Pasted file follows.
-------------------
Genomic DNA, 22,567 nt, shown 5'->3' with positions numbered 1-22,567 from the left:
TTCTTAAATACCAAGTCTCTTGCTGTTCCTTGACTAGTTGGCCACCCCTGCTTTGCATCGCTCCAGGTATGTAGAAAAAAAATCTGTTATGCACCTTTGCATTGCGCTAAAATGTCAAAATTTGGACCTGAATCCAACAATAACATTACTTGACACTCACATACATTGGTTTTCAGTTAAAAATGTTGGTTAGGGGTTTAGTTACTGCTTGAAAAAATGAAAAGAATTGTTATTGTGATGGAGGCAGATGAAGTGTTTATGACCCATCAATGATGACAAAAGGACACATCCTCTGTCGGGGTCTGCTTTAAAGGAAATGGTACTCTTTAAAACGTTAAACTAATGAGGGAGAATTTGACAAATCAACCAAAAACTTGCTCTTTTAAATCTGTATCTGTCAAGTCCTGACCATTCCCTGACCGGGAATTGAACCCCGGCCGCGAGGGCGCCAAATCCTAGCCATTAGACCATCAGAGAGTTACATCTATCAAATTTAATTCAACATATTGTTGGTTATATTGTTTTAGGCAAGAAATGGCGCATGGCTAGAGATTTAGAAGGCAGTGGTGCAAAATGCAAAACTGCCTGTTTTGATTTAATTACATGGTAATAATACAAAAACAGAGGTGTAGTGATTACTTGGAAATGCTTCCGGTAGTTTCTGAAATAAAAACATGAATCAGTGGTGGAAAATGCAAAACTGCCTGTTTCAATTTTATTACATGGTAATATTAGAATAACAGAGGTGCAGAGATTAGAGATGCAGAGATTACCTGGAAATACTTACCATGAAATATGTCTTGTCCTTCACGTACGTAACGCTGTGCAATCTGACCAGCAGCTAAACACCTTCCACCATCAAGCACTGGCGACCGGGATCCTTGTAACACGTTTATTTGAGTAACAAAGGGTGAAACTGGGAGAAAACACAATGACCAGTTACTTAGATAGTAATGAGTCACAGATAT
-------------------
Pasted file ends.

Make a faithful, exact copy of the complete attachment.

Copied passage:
Genomic DNA, 22,567 nt, shown 5'->3' with positions numbered 1-22,567 from the left:
TTCTTAAATACCAAGTCTCTTGCTGTTCCTTGACTAGTTGGCCACCCCTGCTTTGCATCGCTCCAGGTATGTAGAAAAAAAATCTGTTATGCACCTTTGCATTGCGCTAAAATGTCAAAATTTGGACCTGAATCCAACAATAACATTACTTGACACTCACATACATTGGTTTTCAGTTAAAAATGTTGGTTAGGGGTTTAGTTACTGCTTGAAAAAATGAAAAGAATTGTTATTGTGATGGAGGCAGATGAAGTGTTTATGACCCATCAATGATGACAAAAGGACACATCCTCTGTCGGGGTCTGCTTTAAAGGAAATGGTACTCTTTAAAACGTTAAACTAATGAGGGAGAATTTGACAAATCAACCAAAAACTTGCTCTTTTAAATCTGTATCTGTCAAGTCCTGACCATTCCCTGACCGGGAATTGAACCCCGGCCGCGAGGGCGCCAAATCCTAGCCATTAGACCATCAGAGAGTTACATCTATCAAATTTAATTCAACATATTGTTGGTTATATTGTTTTAGGCAAGAAATGGCGCATGGCTAGAGATTTAGAAGGCAGTGGTGCAAAATGCAAAACTGCCTGTTTTGATTTAATTACATGGTAATAATACAAAAACAGAGGTGTAGTGATTACTTGGAAATGCTTCCGGTAGTTTCTGAAATAAAAACATGAATCAGTGGTGGAAAATGCAAAACTGCCTGTTTCAATTTTATTACATGGTAATATTAGAATAACAGAGGTGCAGAGATTAGAGATGCAGAGATTACCTGGAAATACTTACCATGAAATATGTCTTGTCCTTCACGTACGTAACGCTGTGCAATCTGACCAGCAGCTAAACACCTTCCACCATCAAGCACTGGCGACCGGGATCCTTGTAACACGTTTATTTGAGTAACAAAGGGTGAAACTGGGAGAAAACACAATGACCAGTTACTTAGATAGTAATGAGTCACAGATAT